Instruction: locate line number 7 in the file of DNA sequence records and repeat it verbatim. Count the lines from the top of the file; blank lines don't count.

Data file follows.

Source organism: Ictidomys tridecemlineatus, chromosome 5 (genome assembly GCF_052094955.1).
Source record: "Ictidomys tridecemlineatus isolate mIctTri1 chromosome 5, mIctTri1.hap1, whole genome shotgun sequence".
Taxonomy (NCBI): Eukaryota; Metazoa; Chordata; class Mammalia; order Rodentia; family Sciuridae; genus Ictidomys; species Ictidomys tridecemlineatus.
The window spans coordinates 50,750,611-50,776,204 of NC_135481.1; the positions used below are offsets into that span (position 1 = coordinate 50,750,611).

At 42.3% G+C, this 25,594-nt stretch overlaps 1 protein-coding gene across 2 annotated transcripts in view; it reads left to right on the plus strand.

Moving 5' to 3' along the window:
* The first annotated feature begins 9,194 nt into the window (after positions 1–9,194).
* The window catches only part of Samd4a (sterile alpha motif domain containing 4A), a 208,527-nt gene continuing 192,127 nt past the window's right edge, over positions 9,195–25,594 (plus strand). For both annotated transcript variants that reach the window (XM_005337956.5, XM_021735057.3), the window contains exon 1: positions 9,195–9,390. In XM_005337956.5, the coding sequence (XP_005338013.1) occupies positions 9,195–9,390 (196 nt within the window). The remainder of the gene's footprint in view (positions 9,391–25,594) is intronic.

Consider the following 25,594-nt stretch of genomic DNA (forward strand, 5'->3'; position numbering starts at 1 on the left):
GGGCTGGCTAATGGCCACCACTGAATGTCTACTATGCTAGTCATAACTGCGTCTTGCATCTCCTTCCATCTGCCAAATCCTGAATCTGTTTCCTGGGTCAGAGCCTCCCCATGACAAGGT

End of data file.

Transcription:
* The first annotated feature begins 9,194 nt into the window (after positions 1–9,194).